Search results for: School culture
Page 3/4 35 items
This article considers the implications of mentoring for the discursive formation of professional identities of newly graduated teachers in Victoria, Australia. The paper draws attention to the effects of mentoring as conceived in this context on the construction of new teacher identities, the close relationship between professional standards and mentoring, the relationship between mentoring and the performative culture of schools, and what it means to be ‘a good teacher’ within this culture.
Updated: Sep. 05, 2010
Identity Formation of Teacher–Mentors: An Analysis of Contrasting Experiences Using a Wengerian Matrix Framework
In this article, the authors use Wenger’s matrix framework to analyze the experiences of two teacher–mentors. The authors also use this framework to interpret how the teacher–mentors’ identities are formed during the process of mentoring student–teachers. Factors that contribute significantly to the development of the teacher–mentors’ identity include the school culture, the ‘personalities’ of the other community members, and the influence of other relevant communities of practice.
Updated: Aug. 17, 2010
In this article, the authors examine technology integration through the lens of the teacher as an agent of change: What are the necessary characteristics, or qualities, that enable teachers to leverage technology resources as meaningful pedagogical tools? To answer this question, the authors discuss the literature related to four variables of teacher change: knowledge, self-efficacy, pedagogical beliefs, and subject and school culture. Implications are discussed in terms of both teacher education and professional development programs.
Updated: Jun. 29, 2010
This study profiles and compares international social contexts for teacher workplace informal learning from the teachers' perspectives. Set in elementary schools in the U.S. and Lithuania, the study illustrates how teachers make sense of and engage in professional learning within their historical, political and administrative contexts.
Updated: May. 25, 2010
Discrimination, Performance and Recuperation: How Teachers and Pupils Challenge and Recover Discourses of Sexualities in Schools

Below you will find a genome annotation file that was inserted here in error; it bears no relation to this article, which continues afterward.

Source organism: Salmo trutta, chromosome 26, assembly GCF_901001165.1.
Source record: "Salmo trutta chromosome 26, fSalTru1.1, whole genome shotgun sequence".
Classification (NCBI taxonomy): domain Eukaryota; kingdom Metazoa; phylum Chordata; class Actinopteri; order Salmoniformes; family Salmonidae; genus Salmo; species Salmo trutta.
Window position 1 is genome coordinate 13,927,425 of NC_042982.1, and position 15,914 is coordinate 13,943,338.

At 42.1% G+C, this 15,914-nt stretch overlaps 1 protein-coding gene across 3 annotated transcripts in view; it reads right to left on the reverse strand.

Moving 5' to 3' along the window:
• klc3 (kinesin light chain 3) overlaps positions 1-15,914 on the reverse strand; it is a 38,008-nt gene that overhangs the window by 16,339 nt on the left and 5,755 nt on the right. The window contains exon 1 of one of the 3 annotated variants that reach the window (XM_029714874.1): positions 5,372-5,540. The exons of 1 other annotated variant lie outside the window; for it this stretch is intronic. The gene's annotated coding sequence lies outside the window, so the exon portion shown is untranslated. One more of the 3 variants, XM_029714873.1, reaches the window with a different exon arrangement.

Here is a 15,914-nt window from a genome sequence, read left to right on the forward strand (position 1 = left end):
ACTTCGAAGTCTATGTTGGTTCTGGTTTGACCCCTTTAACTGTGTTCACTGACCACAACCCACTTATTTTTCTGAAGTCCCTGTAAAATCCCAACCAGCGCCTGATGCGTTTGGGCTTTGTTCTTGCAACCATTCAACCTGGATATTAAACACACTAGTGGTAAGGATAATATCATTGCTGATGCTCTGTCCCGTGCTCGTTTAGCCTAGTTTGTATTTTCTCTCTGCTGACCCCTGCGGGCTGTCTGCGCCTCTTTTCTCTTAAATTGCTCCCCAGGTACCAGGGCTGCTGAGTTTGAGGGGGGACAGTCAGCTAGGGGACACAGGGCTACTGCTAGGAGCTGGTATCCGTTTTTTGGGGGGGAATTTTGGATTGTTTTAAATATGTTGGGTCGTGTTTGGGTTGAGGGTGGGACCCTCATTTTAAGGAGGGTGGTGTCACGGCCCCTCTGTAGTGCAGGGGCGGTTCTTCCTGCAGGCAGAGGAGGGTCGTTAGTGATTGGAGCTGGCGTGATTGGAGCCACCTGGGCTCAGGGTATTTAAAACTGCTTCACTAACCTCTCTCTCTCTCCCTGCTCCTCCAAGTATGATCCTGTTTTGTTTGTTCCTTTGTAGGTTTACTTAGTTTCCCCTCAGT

This article seeks to examine the ways in which a heteronormative discourse dominates the practice and policies of schools in respect of sexualities. The response of the dominant discourse is to reassert its control, closing down such performance and re-emphasising old normativities. However, in this complex and messy expression of sexualities in schools identities are changed for all.
Updated: May. 09, 2010
This study addresses recent changes in professional development policy, practice, and theory, in which professional development has increasingly become continual, collaborative, and school based. The authors conducted this study to understand more fully the delivery of school-based professional development within a high-stakes accountability context.The authors argue that school leadership, culture, and resources, as well as the structure and content of professional development, filter policy initiatives before they ultimately shape teacher learning experiences.
Updated: Oct. 14, 2009
Based on the German Didaktik tradition and classroom interaction, an approach for the analysis of pedagogical authority is proposed providing an analytical tool for examining and understanding its constitutive elements and explaining its construction. It posits the existence of three types of interaction or relation from which pedagogical authority emanates: pedagogical interaction, deontic interaction and didactic interaction. Data collected from four teachers’ interviews in Finnish comprehensive schools.
Updated: Apr. 23, 2009
This study examined relations between teachers' perception of the school context, teacher burnout, and teacher job satisfaction. 563 Norwegian teachers in elementary school and middle school participated in the study. Four aspects of teachers' perception of the school context (supervisory support, time pressure, relations to parents, and autonomy) and three dimensions of teacher burnout (emotional exhaustion, depersonalization, and reduced personal accomplishment) were measured.
Updated: Apr. 01, 2009
The paper presents findings from a qualitative case study of a public Montessori magnet school in the United States. It focuses on two teachers' experiences, identifying how their teaching is situated in school scripts. Those teachers utilized contradicting school scripts for a variety of purposes and to incorporate diverse practices. The paper describes the teachers' experiences of and responses to contradicting scripts.
Updated: Mar. 26, 2009
This paper considers whether there is value in introducing student teachers to schools of different ethos as part of their initial teacher education. A 2-year study of undergraduate post-primary student teachers at a university college in Northern Ireland reveals that encounters with schools of different ethos can help student teachers to understand differences between schools and their visions of education, as well as correcting misunderstandings and challenging stereotypes.
Updated: Jan. 21, 2009